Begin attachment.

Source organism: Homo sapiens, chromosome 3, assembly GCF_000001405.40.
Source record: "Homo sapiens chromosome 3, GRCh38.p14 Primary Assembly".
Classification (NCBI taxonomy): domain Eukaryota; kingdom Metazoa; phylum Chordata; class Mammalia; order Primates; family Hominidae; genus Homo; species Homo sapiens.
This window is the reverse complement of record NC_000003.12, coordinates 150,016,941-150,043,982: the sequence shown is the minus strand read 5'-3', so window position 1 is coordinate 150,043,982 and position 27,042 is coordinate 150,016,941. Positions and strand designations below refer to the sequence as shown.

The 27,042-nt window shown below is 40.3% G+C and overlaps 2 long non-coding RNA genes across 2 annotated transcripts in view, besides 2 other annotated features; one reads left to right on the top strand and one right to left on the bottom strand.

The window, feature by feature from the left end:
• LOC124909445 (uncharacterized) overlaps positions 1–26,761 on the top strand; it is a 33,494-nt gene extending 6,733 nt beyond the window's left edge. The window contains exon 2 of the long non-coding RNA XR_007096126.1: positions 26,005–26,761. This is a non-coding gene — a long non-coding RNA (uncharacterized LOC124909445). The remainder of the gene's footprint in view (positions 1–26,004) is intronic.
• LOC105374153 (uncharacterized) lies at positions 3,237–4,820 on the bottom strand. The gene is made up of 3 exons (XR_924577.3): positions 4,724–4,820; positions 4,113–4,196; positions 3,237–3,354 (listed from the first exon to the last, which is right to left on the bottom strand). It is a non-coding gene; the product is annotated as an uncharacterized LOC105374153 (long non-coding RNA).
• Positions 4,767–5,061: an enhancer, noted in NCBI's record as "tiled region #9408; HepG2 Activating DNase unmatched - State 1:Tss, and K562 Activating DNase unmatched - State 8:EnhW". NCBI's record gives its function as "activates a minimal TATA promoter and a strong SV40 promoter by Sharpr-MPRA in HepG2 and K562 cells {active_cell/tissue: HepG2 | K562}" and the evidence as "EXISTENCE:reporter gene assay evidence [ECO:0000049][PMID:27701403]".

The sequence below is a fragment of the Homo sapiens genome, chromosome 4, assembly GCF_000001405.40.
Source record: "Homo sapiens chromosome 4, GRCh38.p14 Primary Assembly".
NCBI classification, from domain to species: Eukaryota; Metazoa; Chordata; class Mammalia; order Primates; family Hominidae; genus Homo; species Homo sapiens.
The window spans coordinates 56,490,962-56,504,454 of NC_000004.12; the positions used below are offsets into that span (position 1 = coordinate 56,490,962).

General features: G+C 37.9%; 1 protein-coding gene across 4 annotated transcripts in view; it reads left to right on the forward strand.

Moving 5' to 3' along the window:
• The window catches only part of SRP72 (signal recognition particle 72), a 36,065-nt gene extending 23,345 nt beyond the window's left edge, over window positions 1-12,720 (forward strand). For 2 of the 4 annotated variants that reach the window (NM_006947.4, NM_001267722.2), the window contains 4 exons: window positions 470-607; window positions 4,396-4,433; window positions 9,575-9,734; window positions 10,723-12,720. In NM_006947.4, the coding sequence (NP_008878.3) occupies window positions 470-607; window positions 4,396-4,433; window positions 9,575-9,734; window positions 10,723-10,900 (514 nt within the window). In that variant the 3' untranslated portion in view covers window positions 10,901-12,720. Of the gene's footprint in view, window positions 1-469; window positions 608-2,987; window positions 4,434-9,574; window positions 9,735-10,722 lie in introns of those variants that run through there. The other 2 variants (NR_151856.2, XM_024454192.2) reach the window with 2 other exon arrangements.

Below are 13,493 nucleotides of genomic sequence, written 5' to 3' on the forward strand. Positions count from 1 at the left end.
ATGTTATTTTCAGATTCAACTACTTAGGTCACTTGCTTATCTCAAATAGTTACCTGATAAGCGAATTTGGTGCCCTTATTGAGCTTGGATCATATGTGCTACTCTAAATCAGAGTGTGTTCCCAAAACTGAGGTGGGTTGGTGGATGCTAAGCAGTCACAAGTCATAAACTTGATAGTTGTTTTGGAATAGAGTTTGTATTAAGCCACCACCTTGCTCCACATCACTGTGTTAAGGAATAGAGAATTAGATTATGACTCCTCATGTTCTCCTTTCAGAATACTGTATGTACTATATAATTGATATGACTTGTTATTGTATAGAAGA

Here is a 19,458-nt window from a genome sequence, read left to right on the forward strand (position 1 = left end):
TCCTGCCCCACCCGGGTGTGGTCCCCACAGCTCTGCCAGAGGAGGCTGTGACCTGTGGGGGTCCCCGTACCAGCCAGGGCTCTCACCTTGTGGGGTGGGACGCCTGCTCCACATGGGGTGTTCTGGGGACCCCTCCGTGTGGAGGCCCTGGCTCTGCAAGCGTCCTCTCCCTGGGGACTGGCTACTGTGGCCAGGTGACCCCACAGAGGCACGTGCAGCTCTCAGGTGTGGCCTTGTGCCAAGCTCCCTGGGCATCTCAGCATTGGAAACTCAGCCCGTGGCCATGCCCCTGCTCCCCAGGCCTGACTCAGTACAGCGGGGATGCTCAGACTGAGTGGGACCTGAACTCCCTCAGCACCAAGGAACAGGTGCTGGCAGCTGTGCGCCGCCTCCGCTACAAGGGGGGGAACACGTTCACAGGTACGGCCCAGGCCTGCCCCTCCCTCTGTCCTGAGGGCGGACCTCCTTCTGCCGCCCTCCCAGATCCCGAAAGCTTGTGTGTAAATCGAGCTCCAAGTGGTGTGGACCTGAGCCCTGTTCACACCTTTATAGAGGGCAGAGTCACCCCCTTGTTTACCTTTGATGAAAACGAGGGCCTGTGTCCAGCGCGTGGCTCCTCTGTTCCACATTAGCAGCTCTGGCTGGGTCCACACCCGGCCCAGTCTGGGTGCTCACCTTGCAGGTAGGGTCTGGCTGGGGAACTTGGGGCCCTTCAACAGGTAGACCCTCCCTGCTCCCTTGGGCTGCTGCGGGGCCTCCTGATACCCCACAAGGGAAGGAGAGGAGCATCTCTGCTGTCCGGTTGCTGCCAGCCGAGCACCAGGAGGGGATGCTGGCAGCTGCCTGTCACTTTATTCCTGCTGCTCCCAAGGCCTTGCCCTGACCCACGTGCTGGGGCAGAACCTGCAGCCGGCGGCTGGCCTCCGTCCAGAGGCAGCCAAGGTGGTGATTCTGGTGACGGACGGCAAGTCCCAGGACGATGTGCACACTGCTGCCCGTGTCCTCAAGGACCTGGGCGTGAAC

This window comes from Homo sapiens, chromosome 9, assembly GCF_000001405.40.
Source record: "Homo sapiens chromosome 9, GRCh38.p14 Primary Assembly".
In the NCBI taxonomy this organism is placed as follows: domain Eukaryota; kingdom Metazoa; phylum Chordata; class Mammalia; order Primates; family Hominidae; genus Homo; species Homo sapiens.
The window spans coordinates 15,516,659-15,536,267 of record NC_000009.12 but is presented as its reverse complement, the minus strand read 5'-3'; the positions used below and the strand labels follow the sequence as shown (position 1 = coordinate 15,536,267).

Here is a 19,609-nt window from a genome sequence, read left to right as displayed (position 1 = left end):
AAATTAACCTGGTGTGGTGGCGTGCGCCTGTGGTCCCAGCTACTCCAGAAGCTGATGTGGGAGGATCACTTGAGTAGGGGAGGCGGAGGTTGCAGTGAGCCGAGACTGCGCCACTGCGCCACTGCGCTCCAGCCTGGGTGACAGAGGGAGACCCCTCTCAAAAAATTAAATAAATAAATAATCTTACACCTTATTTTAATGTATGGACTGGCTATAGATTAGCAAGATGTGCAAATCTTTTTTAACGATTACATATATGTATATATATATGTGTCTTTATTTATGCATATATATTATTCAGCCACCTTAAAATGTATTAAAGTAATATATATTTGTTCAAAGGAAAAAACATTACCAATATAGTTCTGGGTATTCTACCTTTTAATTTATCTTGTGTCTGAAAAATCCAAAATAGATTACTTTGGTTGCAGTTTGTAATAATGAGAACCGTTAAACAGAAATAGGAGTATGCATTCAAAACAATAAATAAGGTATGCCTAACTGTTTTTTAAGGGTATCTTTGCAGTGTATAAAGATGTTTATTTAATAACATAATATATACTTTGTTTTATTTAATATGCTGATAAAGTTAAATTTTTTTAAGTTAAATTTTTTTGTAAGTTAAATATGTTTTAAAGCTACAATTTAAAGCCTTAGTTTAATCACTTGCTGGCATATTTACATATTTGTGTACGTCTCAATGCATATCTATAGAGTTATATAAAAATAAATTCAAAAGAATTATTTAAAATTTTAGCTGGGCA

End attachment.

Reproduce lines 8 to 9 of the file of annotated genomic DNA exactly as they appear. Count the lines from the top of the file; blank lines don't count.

• LOC105374153 (uncharacterized) lies at positions 3,237–4,820 on the bottom strand. The gene is made up of 3 exons (XR_924577.3): positions 4,724–4,820; positions 4,113–4,196; positions 3,237–3,354 (listed from the first exon to the last, which is right to left on the bottom strand). It is a non-coding gene; the product is annotated as an uncharacterized LOC105374153 (long non-coding RNA).
• Positions 4,767–5,061: an enhancer, noted in NCBI's record as "tiled region #9408; HepG2 Activating DNase unmatched - State 1:Tss, and K562 Activating DNase unmatched - State 8:EnhW". NCBI's record gives its function as "activates a minimal TATA promoter and a strong SV40 promoter by Sharpr-MPRA in HepG2 and K562 cells {active_cell/tissue: HepG2 | K562}" and the evidence as "EXISTENCE:reporter gene assay evidence [ECO:0000049][PMID:27701403]".